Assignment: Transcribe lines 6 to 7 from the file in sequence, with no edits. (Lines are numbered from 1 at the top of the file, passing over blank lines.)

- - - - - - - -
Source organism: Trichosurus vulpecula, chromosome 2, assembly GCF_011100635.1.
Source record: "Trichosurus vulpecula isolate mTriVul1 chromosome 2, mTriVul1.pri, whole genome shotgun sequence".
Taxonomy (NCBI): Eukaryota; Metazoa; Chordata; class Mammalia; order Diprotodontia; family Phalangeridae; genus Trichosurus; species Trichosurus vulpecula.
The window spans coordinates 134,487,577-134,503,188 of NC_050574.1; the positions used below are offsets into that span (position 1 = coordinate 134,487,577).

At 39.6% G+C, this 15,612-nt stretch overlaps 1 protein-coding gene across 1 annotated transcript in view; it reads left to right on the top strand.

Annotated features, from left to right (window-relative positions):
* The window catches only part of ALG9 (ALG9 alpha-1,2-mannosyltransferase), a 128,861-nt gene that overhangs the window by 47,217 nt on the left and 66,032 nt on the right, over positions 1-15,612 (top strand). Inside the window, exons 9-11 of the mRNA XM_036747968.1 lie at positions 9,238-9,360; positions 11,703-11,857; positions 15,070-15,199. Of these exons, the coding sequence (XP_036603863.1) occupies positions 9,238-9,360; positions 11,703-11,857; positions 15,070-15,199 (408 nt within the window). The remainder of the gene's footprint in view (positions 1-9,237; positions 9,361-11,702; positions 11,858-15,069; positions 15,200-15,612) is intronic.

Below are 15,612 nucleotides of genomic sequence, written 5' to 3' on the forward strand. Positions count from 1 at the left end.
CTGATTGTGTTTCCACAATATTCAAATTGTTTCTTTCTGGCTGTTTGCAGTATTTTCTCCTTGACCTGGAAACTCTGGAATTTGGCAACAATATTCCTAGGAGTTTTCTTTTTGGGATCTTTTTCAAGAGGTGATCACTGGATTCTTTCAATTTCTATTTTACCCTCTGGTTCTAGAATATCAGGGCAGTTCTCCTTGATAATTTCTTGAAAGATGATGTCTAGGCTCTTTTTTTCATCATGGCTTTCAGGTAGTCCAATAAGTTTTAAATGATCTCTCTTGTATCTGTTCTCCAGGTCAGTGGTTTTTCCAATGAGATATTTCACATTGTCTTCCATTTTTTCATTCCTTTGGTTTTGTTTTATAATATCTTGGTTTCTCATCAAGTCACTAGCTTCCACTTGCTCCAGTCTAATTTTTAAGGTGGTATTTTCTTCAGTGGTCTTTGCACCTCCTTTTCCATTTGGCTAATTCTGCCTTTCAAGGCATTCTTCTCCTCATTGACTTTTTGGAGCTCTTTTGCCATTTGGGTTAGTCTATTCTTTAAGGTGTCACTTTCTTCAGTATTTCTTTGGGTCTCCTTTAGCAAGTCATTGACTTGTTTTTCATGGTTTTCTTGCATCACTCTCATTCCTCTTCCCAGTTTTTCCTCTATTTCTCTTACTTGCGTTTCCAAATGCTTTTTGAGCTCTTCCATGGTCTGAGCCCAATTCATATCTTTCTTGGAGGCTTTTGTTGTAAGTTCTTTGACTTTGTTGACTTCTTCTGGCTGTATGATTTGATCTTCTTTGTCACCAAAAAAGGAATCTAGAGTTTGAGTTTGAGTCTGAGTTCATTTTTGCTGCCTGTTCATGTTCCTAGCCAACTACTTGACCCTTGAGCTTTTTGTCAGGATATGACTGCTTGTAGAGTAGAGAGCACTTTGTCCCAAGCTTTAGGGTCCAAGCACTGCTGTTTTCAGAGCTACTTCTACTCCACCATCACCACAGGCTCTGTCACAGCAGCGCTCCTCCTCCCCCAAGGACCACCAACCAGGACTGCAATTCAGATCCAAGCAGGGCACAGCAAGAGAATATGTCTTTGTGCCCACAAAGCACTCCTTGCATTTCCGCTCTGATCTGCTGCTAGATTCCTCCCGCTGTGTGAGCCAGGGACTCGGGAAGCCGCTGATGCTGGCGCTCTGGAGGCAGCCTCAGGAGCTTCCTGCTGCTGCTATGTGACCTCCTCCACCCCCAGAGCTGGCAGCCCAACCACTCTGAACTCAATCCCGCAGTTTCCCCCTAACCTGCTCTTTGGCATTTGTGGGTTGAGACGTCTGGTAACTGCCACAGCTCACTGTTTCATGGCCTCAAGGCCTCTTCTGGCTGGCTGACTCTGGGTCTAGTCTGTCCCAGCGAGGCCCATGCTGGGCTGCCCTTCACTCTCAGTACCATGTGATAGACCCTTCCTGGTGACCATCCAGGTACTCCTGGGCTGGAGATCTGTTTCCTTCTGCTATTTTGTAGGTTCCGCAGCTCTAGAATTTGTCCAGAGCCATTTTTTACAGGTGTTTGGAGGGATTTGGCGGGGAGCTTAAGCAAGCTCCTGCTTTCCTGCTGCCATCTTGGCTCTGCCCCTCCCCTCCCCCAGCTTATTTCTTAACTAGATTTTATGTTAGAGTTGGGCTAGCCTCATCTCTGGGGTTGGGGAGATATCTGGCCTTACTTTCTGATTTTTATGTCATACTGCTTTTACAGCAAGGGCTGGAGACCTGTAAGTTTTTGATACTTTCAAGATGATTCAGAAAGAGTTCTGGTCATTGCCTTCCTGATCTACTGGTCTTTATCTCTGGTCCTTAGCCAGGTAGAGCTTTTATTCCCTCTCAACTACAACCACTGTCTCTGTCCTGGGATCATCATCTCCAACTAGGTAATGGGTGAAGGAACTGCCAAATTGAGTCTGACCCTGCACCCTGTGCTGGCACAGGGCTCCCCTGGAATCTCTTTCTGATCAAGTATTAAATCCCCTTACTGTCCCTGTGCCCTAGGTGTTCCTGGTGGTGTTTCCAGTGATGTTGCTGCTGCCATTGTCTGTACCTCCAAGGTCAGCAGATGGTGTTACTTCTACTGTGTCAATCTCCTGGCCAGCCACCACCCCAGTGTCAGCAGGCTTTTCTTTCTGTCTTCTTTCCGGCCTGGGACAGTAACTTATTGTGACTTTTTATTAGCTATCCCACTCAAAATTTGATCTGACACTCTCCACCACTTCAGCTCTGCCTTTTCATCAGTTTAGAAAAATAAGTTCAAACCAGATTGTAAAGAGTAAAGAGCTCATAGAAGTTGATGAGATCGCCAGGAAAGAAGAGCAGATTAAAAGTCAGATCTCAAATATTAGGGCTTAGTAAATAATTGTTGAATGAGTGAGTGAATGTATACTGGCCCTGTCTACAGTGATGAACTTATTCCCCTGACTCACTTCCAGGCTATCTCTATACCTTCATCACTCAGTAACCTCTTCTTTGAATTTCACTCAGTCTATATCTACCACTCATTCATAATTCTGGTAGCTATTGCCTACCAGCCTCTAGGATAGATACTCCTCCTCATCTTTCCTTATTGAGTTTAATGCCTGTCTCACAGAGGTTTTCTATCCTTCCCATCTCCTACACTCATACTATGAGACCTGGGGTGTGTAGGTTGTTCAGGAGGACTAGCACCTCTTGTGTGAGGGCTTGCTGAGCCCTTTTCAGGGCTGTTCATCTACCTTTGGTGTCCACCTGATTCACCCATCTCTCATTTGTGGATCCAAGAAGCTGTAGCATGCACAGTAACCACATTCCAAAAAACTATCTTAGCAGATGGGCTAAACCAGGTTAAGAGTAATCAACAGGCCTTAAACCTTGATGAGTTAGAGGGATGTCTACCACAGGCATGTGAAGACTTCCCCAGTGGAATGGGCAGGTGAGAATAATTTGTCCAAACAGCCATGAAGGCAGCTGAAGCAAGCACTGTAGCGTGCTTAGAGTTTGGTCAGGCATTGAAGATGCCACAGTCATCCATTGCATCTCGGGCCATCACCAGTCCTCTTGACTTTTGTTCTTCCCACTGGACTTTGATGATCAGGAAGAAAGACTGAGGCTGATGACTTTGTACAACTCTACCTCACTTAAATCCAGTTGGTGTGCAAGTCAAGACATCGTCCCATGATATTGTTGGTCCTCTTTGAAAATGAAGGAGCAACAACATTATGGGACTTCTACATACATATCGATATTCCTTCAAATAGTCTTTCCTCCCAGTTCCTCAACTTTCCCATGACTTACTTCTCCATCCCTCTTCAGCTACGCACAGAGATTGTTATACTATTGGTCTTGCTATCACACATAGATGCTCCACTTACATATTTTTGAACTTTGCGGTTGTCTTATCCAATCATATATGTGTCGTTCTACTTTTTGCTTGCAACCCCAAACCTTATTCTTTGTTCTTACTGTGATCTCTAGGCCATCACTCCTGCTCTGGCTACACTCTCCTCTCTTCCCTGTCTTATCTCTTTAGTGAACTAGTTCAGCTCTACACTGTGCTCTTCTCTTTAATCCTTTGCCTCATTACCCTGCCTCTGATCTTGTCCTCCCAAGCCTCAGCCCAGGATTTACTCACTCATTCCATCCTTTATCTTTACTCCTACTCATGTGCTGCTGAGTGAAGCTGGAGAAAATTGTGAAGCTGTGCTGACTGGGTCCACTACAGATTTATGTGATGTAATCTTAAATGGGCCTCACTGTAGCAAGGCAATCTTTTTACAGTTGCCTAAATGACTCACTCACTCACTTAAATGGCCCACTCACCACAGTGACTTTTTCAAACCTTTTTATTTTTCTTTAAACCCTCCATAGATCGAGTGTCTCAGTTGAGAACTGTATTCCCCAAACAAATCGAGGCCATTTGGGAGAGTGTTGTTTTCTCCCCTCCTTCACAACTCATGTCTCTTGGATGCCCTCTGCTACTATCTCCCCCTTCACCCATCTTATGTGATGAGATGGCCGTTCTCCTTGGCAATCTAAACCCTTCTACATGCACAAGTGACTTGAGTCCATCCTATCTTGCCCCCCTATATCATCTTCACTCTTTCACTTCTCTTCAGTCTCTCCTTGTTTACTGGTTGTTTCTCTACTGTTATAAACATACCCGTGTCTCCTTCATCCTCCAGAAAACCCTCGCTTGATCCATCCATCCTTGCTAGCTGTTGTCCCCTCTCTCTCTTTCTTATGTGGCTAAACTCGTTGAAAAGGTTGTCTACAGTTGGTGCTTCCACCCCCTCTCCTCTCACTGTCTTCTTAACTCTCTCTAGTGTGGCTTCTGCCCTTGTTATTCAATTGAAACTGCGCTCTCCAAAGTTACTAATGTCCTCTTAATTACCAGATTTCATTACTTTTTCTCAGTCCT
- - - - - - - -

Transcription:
Annotated features, from left to right (window-relative positions):
* The window catches only part of ALG9 (ALG9 alpha-1,2-mannosyltransferase), a 128,861-nt gene that overhangs the window by 47,217 nt on the left and 66,032 nt on the right, over positions 1-15,612 (top strand). Inside the window, exons 9-11 of the mRNA XM_036747968.1 lie at positions 9,238-9,360; positions 11,703-11,857; positions 15,070-15,199. Of these exons, the coding sequence (XP_036603863.1) occupies positions 9,238-9,360; positions 11,703-11,857; positions 15,070-15,199 (408 nt within the window). The remainder of the gene's footprint in view (positions 1-9,237; positions 9,361-11,702; positions 11,858-15,069; positions 15,200-15,612) is intronic.